Red kites are flying high again
I WORKED in Scotland for a year. Nobody understood a word I was saying – or so they pretended.
When England won at football I would announce that it was a ‘great day to be English’ to much muttering. To be fair I always celebrated any Scottish victory with ‘it’s a great day to be British’, but the muttering continued.
Anyway, before I was chased back over the border I wrote a number of stories about red kites being introduced into Dumfries and Galloway.
Red kites vanished from our country after persecution by hunters who claimed they were eating all the game, and spoiling their fun because it gave them fewer animals to shoot.
The reintroduction came after some educational work when landowners were persuaded that red kites don’t kill their game birds but are scavengers preferring carrion (dead stuff), scraps and smaller prey, like rabbits.
A few birds were released in Scotland, Wales and Yorkshire in the 1990s and then it was fingers crossed.
Some 15 years later I was allowed back over the border on holiday, and we followed the Red Kite Trail in Galloway, ending up at a feeding station. It was an experience I will never forget. As the owners laid lots of chicken on a table in the middle of a field, we stood behind a wall and watched.
At first one or two of these magnificent birds appeared then... it was like a Spaghetti Western and more than 100 red kites were circling above us.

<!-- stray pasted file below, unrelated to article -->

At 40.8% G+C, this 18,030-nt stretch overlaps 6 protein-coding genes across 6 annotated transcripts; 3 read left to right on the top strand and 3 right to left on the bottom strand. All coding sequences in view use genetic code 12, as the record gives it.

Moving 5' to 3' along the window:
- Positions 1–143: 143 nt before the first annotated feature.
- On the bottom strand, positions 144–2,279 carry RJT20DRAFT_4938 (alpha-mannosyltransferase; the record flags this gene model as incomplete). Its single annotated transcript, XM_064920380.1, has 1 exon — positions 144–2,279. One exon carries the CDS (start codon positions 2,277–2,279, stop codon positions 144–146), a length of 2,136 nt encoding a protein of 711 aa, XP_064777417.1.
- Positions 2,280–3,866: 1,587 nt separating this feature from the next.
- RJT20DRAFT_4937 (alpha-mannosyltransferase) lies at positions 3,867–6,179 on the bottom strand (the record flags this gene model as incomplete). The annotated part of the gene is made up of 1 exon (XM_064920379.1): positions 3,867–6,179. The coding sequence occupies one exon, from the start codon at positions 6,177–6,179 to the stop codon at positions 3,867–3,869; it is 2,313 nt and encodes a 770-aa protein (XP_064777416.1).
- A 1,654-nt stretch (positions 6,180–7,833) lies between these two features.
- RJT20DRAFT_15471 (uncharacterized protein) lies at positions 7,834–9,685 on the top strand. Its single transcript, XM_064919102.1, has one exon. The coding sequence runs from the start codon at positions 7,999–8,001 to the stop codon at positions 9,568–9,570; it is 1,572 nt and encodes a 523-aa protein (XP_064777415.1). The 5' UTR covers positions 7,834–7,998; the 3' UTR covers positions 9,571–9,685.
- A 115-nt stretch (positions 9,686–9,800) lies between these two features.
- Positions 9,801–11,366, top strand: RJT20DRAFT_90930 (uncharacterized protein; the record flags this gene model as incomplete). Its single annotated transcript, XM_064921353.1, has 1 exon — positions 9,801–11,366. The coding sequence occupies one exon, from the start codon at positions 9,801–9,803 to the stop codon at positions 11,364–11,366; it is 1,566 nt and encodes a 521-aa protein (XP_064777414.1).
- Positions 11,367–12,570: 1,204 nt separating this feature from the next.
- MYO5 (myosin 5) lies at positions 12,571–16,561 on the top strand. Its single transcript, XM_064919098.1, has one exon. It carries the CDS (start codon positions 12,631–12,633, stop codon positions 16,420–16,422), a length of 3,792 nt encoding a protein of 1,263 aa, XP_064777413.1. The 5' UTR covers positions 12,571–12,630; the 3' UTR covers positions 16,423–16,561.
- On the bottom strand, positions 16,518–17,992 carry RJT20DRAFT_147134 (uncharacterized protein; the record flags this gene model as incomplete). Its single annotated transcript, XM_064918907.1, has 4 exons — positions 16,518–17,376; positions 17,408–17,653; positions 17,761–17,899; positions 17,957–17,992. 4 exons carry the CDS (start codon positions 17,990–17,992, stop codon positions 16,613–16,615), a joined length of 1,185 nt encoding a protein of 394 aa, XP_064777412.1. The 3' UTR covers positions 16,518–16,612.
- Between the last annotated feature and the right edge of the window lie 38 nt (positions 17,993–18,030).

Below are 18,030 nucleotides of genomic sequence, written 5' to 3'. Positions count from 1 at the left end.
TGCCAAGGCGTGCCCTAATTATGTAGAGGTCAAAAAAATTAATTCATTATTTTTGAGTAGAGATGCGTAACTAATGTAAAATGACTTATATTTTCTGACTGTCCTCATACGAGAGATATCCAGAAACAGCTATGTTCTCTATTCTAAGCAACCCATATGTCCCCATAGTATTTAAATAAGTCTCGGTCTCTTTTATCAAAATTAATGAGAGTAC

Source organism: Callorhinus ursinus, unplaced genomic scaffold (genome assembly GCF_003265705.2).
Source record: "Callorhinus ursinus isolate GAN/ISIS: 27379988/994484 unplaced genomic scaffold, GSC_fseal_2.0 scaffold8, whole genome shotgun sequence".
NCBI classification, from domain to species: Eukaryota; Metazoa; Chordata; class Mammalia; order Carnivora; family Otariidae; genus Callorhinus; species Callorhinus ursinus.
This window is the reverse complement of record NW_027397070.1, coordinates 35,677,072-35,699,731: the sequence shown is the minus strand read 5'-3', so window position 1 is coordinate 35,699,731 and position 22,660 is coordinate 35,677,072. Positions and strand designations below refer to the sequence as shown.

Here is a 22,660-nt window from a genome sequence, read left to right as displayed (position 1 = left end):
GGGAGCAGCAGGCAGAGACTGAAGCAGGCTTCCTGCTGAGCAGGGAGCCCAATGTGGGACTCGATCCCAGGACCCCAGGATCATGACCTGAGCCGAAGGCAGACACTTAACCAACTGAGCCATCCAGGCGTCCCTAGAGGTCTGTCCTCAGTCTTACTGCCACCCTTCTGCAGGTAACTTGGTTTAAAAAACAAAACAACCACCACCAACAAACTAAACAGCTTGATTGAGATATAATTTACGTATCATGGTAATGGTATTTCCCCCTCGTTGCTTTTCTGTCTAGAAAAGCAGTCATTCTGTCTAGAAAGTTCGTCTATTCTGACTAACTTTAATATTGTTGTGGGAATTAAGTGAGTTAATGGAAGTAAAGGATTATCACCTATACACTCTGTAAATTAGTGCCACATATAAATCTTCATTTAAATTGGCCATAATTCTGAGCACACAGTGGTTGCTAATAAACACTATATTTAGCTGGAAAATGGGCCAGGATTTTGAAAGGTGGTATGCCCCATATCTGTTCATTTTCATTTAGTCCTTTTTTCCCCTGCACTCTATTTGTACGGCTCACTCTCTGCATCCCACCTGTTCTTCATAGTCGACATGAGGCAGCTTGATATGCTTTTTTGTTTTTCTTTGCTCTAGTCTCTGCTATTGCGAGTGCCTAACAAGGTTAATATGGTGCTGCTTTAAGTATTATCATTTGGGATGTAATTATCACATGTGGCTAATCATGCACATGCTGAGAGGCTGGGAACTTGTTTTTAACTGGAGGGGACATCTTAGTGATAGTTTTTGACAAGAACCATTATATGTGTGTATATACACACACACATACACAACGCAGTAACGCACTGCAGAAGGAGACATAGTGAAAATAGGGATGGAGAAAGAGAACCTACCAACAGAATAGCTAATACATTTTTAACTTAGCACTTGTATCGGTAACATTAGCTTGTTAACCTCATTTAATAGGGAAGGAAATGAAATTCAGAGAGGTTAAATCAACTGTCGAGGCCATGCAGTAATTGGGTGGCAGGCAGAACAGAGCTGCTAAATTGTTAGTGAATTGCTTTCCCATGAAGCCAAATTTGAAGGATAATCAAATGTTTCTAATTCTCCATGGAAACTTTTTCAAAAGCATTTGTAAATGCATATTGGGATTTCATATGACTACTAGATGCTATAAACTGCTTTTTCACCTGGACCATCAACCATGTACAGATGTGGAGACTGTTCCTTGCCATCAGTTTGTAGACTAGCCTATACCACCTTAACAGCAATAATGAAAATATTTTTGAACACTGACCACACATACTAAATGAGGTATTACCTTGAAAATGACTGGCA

The birds swooped in and grabbed the chicken before flying off to eat away from prying eyes.
Red kites are pretty easy to identify being a large bird of prey with a long, forked tail. They also make a distinctive mewing call as they fly gracefully above our heads.
A red kite has angled, red wings that are tipped with black and have white patches underneath. They are pretty easy to spot. These are timid birds despite their size and not really aggressive at all.
The fantastic news is that red kites are now being spotted over Lancashire and Greater Manchester. We believe these are some of the offspring of the early Yorkshire releases coming over the Pennines looking for new territories.
It won’t be long before they are nesting here again after a gap of more than a century.
To support the work of the Wildlife Trust for Lancashire, Manchester and North Merseyside text WILD09 with the amount you want to donate to 70070. The Wildlife Trust for Lancashire, Manchester and North Merseyside manages around 40 nature reserves and 20 Local Nature Reserves covering acres of woodland, wetland, upland and meadow. The trust has 27,000 members, and over 1,200 volunteers.
To become a member of the trust, go to the website at www. lancswt.org.uk or call 01772 324129. For more information about Cheshire Wildlife Trust, call 01948 820728 or go to cheshirewildlifetrust. org.uk.
●● A red kite flying over fields